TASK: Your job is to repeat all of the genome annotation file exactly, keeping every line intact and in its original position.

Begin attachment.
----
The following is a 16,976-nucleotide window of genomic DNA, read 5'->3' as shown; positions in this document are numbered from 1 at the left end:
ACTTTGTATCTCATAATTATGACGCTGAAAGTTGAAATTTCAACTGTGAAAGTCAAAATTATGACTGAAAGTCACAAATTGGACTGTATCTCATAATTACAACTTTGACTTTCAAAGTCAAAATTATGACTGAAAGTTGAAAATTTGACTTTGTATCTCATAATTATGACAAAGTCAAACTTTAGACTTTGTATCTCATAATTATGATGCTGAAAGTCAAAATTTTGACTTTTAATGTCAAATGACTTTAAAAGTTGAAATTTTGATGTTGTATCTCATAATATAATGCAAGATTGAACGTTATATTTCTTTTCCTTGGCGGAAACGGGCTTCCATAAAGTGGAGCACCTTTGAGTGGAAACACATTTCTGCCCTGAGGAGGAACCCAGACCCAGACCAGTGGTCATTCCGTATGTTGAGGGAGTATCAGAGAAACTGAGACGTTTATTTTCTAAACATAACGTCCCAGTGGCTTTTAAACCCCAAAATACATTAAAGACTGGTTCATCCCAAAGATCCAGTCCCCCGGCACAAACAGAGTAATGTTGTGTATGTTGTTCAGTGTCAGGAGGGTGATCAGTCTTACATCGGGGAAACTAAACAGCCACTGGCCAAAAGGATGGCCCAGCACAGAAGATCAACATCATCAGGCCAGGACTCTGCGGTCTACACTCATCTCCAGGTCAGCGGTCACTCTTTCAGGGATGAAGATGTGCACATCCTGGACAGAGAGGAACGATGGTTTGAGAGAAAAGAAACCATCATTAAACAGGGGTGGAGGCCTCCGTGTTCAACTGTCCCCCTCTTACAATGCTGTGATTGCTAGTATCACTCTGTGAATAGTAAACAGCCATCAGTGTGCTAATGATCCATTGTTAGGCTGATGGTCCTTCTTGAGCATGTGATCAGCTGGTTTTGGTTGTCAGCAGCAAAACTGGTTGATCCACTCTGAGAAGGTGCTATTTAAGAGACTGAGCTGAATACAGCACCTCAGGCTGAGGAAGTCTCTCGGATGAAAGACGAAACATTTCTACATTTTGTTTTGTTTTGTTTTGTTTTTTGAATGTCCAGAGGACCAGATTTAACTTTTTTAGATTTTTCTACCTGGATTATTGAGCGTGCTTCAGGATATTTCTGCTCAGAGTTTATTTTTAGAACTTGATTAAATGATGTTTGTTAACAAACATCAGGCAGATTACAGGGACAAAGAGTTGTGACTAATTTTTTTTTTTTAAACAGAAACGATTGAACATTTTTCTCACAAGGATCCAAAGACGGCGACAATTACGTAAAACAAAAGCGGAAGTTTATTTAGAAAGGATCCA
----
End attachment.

The following is a 16,976-nucleotide window of genomic DNA, read 5'->3' as shown; positions in this document are numbered from 1 at the left end:
ACTTTGTATCTCATAATTATGACGCTGAAAGTTGAAATTTCAACTGTGAAAGTCAAAATTATGACTGAAAGTCACAAATTGGACTGTATCTCATAATTACAACTTTGACTTTCAAAGTCAAAATTATGACTGAAAGTTGAAAATTTGACTTTGTATCTCATAATTATGACAAAGTCAAACTTTAGACTTTGTATCTCATAATTATGATGCTGAAAGTCAAAATTTTGACTTTTAATGTCAAATGACTTTAAAAGTTGAAATTTTGATGTTGTATCTCATAATATAATGCAAGATTGAACGTTATATTTCTTTTCCTTGGCGGAAACGGGCTTCCATAAAGTGGAGCACCTTTGAGTGGAAACACATTTCTGCCCTGAGGAGGAACCCAGACCCAGACCAGTGGTCATTCCGTATGTTGAGGGAGTATCAGAGAAACTGAGACGTTTATTTTCTAAACATAACGTCCCAGTGGCTTTTAAACCCCAAAATACATTAAAGACTGGTTCATCCCAAAGATCCAGTCCCCCGGCACAAACAGAGTAATGTTGTGTATGTTGTTCAGTGTCAGGAGGGTGATCAGTCTTACATCGGGGAAACTAAACAGCCACTGGCCAAAAGGATGGCCCAGCACAGAAGATCAACATCATCAGGCCAGGACTCTGCGGTCTACACTCATCTCCAGGTCAGCGGTCACTCTTTCAGGGATGAAGATGTGCACATCCTGGACAGAGAGGAACGATGGTTTGAGAGAAAAGAAACCATCATTAAACAGGGGTGGAGGCCTCCGTGTTCAACTGTCCCCCTCTTACAATGCTGTGATTGCTAGTATCACTCTGTGAATAGTAAACAGCCATCAGTGTGCTAATGATCCATTGTTAGGCTGATGGTCCTTCTTGAGCATGTGATCAGCTGGTTTTGGTTGTCAGCAGCAAAACTGGTTGATCCACTCTGAGAAGGTGCTATTTAAGAGACTGAGCTGAATACAGCACCTCAGGCTGAGGAAGTCTCTCGGATGAAAGACGAAACATTTCTACATTTTGTTTTGTTTTGTTTTGTTTTTTGAATGTCCAGAGGACCAGATTTAACTTTTTTAGATTTTTCTACCTGGATTATTGAGCGTGCTTCAGGATATTTCTGCTCAGAGTTTATTTTTAGAACTTGATTAAATGATGTTTGTTAACAAACATCAGGCAGATTACAGGGACAAAGAGTTGTGACTAATTTTTTTTTTTTAAACAGAAACGATTGAACATTTTTCTCACAAGGATCCAAAGACGGCGACAATTACGTAAAACAAAAGCGGAAGTTTATTTAGAAAGGATCCA